The NBA will be back on Christmas Day, pending approval of a tentative settlement of a lengthy, combustible lockout that came closer than ever before in league history to swallowing an entire season.
A 66-game schedule beginning with a triple-header — likely the originally intended season openers centered around a Finals rematch between Miami and Dallas — will begin Dec. 25 once the agreement is finalized, vetted by an army of attorneys and approved by the players and owners.
“We expect our labor relations committee to endorse this deal, this tentative agreement, and we expect our Board of Governors, at a meeting we will call after that, to endorse the deal,” commissioner David Stern said Saturday at a 3:40 a.m. ET news conference that followed a 15-hour negotiating session at a Manhattan law firm. “And we expect that a collective bargaining agreement will arise out of this deal as well.”
Billy Hunter, executive director of the National Basketball Players Association, which will be reconstituted as a union after disbanding Nov. 14 and taking its fight to the federal courts, estimated that the process — including a vote by the union membership — could be accomplished in three days to a week.
“I think it was the ability of the parties to decide it was necessary to compromise and to try to put this thing back together some kind of way and to be able to put an end to the litigation and everything it entails,” Hunter said. “And we just thought that rather than try to pursue this in court, it was in both of our interests to try to reach a resolution.”
Both sides will meet with their attorneys later Saturday and begin the process of withdrawing the lawsuits each has filed against the other. After convening at least twice by phone during the negotiations Friday, the owners’ labor relations committee will be briefed on the details of the agreement Saturday. At the same time, details of the broad agreement will be refined and B-list issues resolved, leading to a frenzied run-up to a shortened free-agency period — which could be so compressed it may coincide with the estimated start of training camp on Dec. 9.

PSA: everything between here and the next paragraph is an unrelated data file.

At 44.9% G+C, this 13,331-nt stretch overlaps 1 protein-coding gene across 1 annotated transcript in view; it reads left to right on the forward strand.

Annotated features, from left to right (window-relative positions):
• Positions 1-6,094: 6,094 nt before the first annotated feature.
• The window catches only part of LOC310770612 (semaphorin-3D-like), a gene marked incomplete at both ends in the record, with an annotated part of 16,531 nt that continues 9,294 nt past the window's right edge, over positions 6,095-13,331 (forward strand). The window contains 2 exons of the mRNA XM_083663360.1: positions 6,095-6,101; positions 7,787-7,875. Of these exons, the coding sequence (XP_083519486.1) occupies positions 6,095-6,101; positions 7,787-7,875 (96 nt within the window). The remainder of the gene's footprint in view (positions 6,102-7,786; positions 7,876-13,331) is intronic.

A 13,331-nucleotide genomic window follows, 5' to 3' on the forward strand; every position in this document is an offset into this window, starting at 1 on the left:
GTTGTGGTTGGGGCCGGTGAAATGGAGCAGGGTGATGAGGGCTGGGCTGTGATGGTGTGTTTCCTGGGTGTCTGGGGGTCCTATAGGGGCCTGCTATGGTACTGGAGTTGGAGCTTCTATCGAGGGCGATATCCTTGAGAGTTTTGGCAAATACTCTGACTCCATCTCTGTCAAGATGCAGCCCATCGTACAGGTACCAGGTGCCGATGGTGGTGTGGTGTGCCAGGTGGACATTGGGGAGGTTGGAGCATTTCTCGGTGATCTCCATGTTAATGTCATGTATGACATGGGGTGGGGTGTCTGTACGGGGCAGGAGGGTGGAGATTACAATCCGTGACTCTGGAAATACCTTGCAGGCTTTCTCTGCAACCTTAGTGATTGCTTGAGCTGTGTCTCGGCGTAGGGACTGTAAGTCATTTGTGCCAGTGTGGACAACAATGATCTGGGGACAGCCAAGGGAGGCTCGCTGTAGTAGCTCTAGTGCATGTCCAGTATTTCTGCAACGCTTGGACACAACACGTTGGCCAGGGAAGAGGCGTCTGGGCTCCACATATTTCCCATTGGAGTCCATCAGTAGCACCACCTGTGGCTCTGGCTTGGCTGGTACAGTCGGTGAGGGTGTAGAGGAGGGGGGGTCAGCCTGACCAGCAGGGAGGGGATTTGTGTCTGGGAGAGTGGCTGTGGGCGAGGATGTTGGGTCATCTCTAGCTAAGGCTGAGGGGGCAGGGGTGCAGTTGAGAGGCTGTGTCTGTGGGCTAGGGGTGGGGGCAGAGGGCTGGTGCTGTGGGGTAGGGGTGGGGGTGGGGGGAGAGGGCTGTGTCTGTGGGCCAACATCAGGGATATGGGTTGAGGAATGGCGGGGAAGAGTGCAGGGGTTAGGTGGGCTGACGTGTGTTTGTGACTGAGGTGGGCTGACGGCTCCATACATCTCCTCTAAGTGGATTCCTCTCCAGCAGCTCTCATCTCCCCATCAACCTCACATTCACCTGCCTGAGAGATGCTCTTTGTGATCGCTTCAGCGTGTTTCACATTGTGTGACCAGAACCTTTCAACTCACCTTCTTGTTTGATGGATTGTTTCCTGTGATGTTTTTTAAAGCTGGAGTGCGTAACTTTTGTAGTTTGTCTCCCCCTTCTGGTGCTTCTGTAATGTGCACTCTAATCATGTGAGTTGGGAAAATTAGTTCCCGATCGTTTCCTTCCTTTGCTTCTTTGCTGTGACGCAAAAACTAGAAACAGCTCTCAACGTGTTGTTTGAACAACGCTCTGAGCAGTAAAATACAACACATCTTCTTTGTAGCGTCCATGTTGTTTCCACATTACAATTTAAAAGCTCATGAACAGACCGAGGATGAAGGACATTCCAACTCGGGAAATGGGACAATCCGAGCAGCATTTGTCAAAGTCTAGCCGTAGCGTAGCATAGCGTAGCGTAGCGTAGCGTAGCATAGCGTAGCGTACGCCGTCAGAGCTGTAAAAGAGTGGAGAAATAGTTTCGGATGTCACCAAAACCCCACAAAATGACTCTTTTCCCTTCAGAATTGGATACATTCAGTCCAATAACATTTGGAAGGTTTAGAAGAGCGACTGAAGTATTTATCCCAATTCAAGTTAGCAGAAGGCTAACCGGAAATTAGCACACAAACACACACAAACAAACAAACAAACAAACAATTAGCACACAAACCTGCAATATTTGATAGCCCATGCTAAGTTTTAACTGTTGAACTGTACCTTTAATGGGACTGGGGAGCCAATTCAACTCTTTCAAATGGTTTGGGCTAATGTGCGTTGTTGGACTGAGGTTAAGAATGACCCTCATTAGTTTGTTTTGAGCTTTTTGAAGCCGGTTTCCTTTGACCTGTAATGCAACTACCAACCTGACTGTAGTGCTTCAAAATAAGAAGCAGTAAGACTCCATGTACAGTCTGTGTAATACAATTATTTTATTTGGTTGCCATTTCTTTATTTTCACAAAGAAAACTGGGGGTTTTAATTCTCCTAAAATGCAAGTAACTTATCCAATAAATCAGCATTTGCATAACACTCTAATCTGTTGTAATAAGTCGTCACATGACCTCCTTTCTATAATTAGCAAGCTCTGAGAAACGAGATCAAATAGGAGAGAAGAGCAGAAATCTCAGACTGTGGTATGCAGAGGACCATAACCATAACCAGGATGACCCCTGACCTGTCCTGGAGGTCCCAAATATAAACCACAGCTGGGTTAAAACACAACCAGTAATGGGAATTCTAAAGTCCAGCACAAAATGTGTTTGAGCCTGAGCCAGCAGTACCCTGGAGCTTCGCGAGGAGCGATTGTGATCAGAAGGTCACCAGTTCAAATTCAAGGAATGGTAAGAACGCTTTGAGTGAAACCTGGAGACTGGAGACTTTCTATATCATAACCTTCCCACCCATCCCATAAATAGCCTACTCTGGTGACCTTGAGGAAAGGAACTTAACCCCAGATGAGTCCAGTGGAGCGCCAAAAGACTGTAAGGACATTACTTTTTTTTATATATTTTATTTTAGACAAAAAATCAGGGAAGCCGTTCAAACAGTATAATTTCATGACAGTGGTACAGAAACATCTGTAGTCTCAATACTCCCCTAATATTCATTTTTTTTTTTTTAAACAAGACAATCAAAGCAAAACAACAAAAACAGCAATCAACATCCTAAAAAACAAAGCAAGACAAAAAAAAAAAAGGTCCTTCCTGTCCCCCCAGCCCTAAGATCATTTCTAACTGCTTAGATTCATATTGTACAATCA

“We’re confident that once we present it, [the players] will support it,” Hunter said.
Players gave ground on their share of revenue, which everyone expected, but apparently did a little better in the end than what had been offered previously. I think the key to this lies in this winners and losers compilation from ESPN:
LOSERS: The middle class
As owners and the league have spent a year obsessing about player costs, one clear factor has emerged: The poor-value contracts are the big deals for middling players. With or without stiff taxes, you can expect more teams to catch on to the idea of paying for stars and filling in the rest of the roster cheaply.
WINNER: The D-League
As more teams seek bargain players, more teams will invest effort in getting the most out of the NBA’s little brother.
They have long made far less than they are worth, and that’s not going to change now.
NBA owners are going to need to learn something that MLB owners have finally started to understand: It’s not paying for stars that kills you. Star players by definition can’t be overpaid because they can’t be replaced. Indeed, star players are often underpaid by the metric of what they could be earning. It’s overpaying for replaceable players that kills you. Too many NBA teams are comprised of fungible talent locked into multi-year multi-million dollar deals, and that’s not sustainable. The adjustment to more of a stars-and-scrubs market is going to be painful, but it was inevitable. I’m just glad it didn’t take a fully lost season to start the process.